Losses for the insurer hit £178m in 2009 but the bank won’t need to offer further reserves

HSBC bank bosses ploughed another £103.5m into HSBC Insurance UK during run-off, as the stricken insurer racked up £178m losses last year, it emerged this week.

HSBC Bank injected the cash for reserves, claims handling costs and restructuring costs in December last year, latest accounts reveal. The figure is on top of the £110m pumped into the business before it was finally put into run-off in September last year.

Insurance Times understands HSBC Bank has drawn a line under the sand and is confident no more capital injections will be needed.

An HSBC spokesman said: “The published accounts for HSBC Insurance (UK) do show an overall loss of £178m for 2009. During the year, the decision was made to put the company into run-off and a new senior management team was put in place. As a result of these changes, there has been a complete review of business practices, which includes a quarterly external review of reserves.

“There has also been close and continuous monitoring by the FSA. HSBC remains committed to the decisions made in 2009 and the FSA is satisfied that management and control is now appropriate to the run-off status."

The revelation comes during a week in which the motor market suffered a fresh series of blows during the half-year results:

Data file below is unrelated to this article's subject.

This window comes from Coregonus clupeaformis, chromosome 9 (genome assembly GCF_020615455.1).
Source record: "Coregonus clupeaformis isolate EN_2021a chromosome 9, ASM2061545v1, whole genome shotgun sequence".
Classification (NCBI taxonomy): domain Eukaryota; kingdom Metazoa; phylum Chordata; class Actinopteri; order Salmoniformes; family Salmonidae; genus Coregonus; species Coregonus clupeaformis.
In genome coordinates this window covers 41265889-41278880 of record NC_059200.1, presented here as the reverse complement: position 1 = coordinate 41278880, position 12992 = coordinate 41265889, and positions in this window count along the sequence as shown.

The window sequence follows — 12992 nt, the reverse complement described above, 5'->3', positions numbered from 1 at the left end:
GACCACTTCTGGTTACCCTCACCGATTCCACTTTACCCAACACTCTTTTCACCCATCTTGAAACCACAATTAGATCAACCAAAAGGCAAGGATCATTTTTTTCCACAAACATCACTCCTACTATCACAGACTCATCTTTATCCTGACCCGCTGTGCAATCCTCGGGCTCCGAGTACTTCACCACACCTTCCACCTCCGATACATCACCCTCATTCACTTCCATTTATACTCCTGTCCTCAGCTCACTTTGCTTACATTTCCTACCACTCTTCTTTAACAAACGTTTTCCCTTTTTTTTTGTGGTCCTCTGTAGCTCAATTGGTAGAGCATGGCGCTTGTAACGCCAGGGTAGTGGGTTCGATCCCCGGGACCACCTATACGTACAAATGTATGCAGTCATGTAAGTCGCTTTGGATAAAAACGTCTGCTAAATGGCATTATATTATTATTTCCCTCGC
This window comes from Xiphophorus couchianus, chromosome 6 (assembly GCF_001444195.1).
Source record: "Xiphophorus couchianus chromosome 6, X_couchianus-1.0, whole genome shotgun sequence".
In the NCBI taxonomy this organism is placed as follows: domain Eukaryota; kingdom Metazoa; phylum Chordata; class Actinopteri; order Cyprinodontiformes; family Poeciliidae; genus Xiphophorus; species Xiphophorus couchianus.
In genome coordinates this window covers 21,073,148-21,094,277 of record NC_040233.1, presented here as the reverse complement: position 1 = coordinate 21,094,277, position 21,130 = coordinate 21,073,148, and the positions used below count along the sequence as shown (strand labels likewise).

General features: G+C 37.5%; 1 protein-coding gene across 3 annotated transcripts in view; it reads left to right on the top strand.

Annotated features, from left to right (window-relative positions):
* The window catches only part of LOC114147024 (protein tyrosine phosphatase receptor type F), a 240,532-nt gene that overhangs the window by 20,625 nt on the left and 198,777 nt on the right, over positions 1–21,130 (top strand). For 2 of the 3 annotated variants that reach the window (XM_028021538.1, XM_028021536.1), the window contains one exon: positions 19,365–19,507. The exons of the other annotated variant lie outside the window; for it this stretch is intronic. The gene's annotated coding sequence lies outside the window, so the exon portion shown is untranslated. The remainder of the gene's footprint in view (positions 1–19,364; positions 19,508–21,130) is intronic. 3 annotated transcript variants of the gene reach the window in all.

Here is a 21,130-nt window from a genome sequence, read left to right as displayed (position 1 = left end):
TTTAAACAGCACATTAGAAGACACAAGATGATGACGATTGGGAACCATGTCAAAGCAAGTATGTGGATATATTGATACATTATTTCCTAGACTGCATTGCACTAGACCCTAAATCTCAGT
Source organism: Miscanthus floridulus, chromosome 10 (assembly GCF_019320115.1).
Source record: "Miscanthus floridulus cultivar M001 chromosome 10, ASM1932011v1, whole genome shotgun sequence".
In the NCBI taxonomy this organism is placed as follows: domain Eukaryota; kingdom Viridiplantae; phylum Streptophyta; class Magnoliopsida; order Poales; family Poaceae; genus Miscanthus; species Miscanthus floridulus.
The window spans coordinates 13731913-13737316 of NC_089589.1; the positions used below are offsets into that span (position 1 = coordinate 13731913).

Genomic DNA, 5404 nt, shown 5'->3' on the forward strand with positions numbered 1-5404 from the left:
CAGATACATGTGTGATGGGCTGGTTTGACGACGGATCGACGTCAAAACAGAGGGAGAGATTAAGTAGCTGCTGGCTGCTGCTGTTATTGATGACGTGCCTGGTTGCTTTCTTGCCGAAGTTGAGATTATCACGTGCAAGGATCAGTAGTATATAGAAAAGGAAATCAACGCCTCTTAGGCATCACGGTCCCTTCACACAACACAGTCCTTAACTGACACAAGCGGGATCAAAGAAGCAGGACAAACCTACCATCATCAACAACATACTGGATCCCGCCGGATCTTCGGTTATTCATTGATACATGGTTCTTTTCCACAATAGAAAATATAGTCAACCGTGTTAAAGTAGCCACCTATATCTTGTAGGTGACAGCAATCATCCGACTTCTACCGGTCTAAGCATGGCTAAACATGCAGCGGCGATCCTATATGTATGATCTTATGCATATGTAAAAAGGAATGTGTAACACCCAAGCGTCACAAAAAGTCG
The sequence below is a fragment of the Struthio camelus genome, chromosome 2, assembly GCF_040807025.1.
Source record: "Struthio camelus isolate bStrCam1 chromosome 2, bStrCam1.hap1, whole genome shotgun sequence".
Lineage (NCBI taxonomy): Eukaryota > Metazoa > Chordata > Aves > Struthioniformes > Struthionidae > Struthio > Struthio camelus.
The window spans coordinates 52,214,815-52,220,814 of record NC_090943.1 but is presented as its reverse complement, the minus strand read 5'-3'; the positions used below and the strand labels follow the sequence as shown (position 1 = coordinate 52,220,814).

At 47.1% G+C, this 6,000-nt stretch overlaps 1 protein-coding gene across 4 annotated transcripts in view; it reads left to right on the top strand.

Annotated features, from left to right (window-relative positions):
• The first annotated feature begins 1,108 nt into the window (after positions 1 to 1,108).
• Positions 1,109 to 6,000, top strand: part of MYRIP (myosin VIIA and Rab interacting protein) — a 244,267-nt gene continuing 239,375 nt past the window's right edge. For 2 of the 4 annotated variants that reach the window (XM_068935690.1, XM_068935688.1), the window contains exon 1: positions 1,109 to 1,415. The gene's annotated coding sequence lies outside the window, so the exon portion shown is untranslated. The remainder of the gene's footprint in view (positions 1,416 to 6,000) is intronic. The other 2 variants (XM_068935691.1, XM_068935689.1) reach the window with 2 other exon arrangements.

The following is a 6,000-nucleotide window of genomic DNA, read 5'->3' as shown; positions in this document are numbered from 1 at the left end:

• Royal Bank of Scotland Insurance suffered a £253m operating loss. The bank-owned insurance business needed a £320m reserve release, of which £241m was for prior-year claims. Chief executive Paul Geddes warned that periodic payment orders – court orders for claims payments that can escalate over time – could cause more losses.
  • Zurich’s UK gross written premium (GWP) dropped 3% during a year in which it increased personal lines motor rates 15% in an attempt to bring the book back into profitability. GWP fell from $1.44bn (£900m) in the first half of 2010, compared to $1.49bn in the same period last year.
  • Head of Aviva UK general insurance, David McMillan, said there was “no sign of let up” in bodily injury claims inflation and he expected the trend to continue.